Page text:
And yet I did well in that world. Working freelance after getting fired from the ad agency for having a bad attitude (big surprise), I wrote reports and proposals and video scripts for companies like General Electric and IBM. I once wrote a video program promoting military attack helicopters for two wild-eyed crazies at IBM who ranted about the joys of “killing tanks” like a couple of tweakers playing video games.

When my wife and I moved to New York City so she could take a job teaching at Long Island University in Brooklyn, I found more work there. I wrote grant proposals and project summaries and donor appreciation letters for the Columbia-Presbyterian Medical Center Fund in upper Manhattan. I took a job as speechwriter for the Commissioner of the NYC Department of Health and wrote literally hundreds of speeches, articles, testimonies, and newspaper editorials on AIDS/HIV, tuberculosis, window falls, pit bulls, child-care centers, and restaurant inspection scandals, among other public health issues. I wrote op-eds on needle-exchange programs for the New York Times and the Journal of the American Medical Association. The commissioner was delivering my speeches in Washington to Congressional committees; the mayor of New York was using my speeches to promote anti-smoking legislation at Sloan-Kettering.

It came to pass that working at such a high level of productivity and visibility, the writing I was doing for others relit that little holy pilot light. I started thinking about returning to fiction, and about writing under my own name. About the importance of stories in our lives.

The other thing that happened around this time was the birth of my grandson Jamie, whom I’ve mentioned before and whose presence had profound effects on me and everyone around him.

Except as soon as I thought, Man, I’d really to like do some imaginative writing again, the equal and opposite thought arose: Why? Do you really want to enter that world of rejection again? Seriously?

The answer, of course, was no. As much as I wanted to write fiction again, I couldn’t bear the thought of sending my work out and getting back into the cycle of rejection, especially after working so hard to wrestle back my confidence. So I resisted the urge, and instead retreated to private journal entries that alternately (1) agonized over my need to write fiction, and (2) scolded myself for even thinking about giving in to it.

But here was the problem: that little pilot light? It was on again. And the pressure to write fiction continued to build, along with my conflicted feelings about what that would mean.

When I started to have angry thoughts about pushing people off of subway platforms, I knew I had to do something.

So I screwed my courage to the sticking point and started another novel. Not a mystery, but a mainstream book about a group of people who lived together in one house in an effort to create a new type of family. I learned to put out of my mind any thoughts about what I would do with the manuscript once I finished it—and once I started, I knew I would finish. I brought to this new project all the disciplined work habits and writing skills that I had honed over the years I spent writing other people’s stuff. It took a few years, but the result was a novel, The House of Grins.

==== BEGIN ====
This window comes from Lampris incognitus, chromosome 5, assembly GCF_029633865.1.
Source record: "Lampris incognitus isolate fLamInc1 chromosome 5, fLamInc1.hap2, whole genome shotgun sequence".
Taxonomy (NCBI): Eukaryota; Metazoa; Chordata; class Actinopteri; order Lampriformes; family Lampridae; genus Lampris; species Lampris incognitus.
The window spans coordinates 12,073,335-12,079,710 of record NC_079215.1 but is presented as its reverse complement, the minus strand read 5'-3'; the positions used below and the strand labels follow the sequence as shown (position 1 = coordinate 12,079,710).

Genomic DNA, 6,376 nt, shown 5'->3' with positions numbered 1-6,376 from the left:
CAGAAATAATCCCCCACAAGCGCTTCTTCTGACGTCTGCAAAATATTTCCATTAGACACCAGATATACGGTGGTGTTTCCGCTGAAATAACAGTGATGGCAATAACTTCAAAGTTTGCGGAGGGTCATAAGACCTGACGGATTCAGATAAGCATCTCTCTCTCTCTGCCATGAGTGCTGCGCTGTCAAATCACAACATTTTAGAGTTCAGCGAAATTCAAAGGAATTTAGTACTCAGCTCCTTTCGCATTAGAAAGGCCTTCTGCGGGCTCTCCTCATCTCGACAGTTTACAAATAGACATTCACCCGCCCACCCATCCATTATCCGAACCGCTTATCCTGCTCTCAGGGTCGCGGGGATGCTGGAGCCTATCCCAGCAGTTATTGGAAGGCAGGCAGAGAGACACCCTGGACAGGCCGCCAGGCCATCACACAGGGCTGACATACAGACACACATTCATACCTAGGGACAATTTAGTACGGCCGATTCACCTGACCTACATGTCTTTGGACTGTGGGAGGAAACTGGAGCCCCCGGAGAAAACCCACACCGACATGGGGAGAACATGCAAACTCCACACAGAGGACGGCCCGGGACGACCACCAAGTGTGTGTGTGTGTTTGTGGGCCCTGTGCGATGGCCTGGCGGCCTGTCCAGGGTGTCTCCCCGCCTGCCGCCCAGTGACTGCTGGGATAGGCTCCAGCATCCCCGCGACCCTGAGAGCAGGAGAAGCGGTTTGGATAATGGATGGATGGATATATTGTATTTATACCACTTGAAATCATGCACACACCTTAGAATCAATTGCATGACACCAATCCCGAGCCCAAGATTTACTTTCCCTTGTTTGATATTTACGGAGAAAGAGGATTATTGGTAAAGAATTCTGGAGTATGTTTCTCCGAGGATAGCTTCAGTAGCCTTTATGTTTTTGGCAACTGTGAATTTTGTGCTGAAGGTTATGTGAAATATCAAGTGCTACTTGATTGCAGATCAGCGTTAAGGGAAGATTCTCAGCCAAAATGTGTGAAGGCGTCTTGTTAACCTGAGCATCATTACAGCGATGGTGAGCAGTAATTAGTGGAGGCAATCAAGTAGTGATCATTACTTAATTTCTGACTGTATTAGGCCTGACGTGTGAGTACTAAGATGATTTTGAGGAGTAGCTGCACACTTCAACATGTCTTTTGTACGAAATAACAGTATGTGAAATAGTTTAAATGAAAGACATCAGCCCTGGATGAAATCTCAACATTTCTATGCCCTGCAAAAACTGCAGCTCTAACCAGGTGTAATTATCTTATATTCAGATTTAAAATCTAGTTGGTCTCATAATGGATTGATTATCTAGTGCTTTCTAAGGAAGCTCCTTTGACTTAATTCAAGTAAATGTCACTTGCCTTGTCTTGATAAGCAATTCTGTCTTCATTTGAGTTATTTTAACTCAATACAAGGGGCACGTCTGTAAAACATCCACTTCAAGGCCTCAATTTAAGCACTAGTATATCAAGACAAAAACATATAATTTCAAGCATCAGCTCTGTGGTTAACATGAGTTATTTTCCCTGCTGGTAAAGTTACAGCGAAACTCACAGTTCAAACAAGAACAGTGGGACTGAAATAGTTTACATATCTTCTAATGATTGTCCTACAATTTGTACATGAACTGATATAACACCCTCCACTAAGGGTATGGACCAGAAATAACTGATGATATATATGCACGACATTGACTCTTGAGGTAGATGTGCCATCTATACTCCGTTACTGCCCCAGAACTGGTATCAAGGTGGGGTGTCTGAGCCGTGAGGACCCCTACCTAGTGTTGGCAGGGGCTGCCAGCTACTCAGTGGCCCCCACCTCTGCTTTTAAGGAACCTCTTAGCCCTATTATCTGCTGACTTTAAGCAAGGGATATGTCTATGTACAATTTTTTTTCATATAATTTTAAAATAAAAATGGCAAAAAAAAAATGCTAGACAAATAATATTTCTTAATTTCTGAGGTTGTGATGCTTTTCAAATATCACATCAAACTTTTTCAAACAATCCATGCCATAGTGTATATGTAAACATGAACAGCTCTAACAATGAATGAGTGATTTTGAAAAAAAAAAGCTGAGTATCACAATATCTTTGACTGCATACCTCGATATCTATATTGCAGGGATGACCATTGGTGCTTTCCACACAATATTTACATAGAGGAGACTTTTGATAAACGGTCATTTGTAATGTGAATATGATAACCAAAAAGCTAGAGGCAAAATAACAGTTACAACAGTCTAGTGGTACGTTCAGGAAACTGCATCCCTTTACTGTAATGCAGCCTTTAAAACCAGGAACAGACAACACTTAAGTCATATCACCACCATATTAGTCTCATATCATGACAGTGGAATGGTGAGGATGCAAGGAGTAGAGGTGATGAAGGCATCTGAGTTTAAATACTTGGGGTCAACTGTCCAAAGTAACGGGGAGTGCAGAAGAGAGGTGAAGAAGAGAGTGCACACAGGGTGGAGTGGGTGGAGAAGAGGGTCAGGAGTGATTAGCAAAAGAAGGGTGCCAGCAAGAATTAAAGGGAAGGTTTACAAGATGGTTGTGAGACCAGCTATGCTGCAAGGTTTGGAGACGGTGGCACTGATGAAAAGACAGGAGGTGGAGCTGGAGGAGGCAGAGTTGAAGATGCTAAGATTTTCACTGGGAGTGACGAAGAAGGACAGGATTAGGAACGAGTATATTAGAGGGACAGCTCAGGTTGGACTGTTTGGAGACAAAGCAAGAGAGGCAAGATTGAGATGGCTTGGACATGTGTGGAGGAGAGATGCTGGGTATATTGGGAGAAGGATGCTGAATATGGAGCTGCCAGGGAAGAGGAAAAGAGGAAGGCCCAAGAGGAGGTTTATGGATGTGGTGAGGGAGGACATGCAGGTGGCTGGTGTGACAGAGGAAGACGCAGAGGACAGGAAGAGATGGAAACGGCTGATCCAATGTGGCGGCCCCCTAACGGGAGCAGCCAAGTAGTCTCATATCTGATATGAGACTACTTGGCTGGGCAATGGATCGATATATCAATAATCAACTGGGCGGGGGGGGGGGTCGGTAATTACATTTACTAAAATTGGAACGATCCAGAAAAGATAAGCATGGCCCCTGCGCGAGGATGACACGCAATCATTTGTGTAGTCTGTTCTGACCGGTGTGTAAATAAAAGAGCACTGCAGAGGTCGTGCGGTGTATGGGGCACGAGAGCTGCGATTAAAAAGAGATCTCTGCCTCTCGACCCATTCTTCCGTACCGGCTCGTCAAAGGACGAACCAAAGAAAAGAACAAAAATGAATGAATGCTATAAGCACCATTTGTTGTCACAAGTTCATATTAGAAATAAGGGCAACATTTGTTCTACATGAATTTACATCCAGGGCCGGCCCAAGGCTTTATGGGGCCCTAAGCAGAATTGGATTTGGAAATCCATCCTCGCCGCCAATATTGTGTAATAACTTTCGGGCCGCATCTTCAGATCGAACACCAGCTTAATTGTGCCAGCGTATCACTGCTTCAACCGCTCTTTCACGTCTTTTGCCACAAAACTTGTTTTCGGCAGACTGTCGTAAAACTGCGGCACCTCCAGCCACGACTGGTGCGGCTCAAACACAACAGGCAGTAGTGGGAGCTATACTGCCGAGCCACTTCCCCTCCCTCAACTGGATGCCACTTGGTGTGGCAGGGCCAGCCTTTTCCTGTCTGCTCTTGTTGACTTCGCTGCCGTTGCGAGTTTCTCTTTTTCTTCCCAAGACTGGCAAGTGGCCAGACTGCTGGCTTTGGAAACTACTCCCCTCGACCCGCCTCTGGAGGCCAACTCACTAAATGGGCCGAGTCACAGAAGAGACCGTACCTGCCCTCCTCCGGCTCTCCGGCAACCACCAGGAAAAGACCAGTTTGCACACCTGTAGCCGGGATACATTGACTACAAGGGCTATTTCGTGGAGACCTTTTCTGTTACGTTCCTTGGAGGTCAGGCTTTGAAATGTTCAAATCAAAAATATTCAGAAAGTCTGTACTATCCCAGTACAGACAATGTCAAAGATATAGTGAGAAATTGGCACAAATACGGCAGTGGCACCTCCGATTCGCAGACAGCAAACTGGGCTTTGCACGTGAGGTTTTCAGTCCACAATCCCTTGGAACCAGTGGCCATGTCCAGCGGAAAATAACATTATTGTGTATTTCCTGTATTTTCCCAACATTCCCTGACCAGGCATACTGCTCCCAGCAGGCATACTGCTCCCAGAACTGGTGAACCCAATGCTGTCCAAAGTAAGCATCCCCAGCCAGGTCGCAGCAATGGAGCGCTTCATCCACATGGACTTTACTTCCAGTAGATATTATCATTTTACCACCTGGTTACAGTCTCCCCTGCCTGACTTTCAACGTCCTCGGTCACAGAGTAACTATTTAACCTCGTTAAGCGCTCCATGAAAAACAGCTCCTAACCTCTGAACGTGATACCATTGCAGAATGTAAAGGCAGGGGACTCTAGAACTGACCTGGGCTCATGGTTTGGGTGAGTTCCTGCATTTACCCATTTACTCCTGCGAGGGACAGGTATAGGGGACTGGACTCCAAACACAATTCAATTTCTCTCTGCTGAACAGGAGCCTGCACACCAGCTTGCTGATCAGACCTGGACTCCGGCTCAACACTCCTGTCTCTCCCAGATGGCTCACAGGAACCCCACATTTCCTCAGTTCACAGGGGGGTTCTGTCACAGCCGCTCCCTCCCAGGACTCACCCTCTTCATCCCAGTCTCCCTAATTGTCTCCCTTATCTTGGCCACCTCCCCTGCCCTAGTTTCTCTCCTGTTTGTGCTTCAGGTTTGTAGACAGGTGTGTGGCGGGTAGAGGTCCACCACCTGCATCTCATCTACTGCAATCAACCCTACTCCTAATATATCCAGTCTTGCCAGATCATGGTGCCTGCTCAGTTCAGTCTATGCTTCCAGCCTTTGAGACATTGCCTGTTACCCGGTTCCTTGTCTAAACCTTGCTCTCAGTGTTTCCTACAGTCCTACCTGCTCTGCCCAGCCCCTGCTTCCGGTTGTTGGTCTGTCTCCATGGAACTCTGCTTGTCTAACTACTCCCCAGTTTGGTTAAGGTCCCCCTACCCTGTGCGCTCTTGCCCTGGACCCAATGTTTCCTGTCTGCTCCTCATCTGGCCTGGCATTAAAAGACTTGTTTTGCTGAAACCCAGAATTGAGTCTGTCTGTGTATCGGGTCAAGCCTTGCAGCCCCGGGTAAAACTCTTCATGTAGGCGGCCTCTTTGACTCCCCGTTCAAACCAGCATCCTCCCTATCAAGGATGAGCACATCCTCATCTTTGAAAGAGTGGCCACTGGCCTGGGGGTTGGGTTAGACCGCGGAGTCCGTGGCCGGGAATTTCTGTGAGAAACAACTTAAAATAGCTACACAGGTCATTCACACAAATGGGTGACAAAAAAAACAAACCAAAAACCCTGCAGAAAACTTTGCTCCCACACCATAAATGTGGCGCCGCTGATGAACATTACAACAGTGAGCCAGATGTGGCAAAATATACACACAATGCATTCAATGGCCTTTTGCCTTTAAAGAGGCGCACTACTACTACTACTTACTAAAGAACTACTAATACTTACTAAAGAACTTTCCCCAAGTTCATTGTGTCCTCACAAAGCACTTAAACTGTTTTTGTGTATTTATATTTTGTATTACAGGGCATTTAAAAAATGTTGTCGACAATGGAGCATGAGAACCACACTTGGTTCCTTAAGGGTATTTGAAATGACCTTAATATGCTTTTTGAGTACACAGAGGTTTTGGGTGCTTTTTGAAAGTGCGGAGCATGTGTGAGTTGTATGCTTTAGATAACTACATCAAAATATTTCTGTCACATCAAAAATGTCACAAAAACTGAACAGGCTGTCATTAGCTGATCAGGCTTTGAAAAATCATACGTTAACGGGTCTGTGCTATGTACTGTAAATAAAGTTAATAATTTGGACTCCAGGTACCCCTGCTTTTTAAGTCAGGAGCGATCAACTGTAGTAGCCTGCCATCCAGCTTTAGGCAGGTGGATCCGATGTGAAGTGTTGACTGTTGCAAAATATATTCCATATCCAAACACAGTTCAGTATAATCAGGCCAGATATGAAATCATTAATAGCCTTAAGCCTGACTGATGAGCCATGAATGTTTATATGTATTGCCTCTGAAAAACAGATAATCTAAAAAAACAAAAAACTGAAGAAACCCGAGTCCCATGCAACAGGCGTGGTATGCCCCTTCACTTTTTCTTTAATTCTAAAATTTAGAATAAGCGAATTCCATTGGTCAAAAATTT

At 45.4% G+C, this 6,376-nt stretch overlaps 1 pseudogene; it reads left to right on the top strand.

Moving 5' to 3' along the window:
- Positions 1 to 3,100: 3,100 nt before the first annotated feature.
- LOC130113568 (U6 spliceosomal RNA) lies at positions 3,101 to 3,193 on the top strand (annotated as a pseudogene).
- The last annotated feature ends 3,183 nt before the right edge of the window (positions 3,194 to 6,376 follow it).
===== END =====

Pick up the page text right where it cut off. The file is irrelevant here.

A1325325-BC74-488F-AC22-29C390E02462But what to do with it?

A friend put me in touch with an editor he knew at one of the big NYC publishing houses. When I called the editor, she told me to send her the manuscript, and if she “really loved it” she would recommend publishing it. Her tone of voice dripped with the kind of derisive smarm very few can match outside NYC publishing; it told me the chances of her “loving it” were somewhere between zero and fuhgedaboudit. To spite her, I decided not to send anything (I showed her!).

In the interregnum between my fleeing from imaginative writing and returning to it—a ten-year gap—a new development had begun in publishing. Prompted by advances in technology, the self-publishing movement was just starting to take off in the ‘90s, apart from the dreaded “vanity press” industry. I discovered that I could take back the means of production, like independent filmmakers and almost every other artist. 

But more: in those ten years, I grappled with what success as a writer really meant, and more importantly what it wasn’t. I met editors, and became an editor myself, and realized how capricious and unpredictable the process really is.

I came through that decade of despair by learning that—yes—the writing and the changed qualities of mind and heart that accompany writing really are more important than the faux approval suggested by acceptance by others. As if that insight broke some self-imposed spell, in the years since I fantasized pushing people off subway platforms, I’ve published seven novels (six in the Martin Preuss mystery series), two books of poetry, a handful of stories, and dozens of poems in print and online journals.

That voice shouting in your ear, the voice my friend Jerry van Rossum personifies as “Sid”—Self-Inflicted Doubts—never goes away. But with practice and wisdom, you can silence it long enough to get some good work done.

And in the end, that’s really all that matters. 

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Author: Donald Levin

A prize-winning fiction writer and poet, Donald Levin is the author of six Martin Preuss mysteries: Crimes of Love, The Baker's Men, Guilt in Hiding, The Forgotten Child, An Uncertain Accomplice, and the newest, Cold Dark Lies. He is also the author of The House of Grins, a novel, and two books of poetry, In Praise of Old Photographs and New Year’s Tangerine. He lives and writes in Ferndale, Michigan, the setting for the Martin Preuss Mysteries.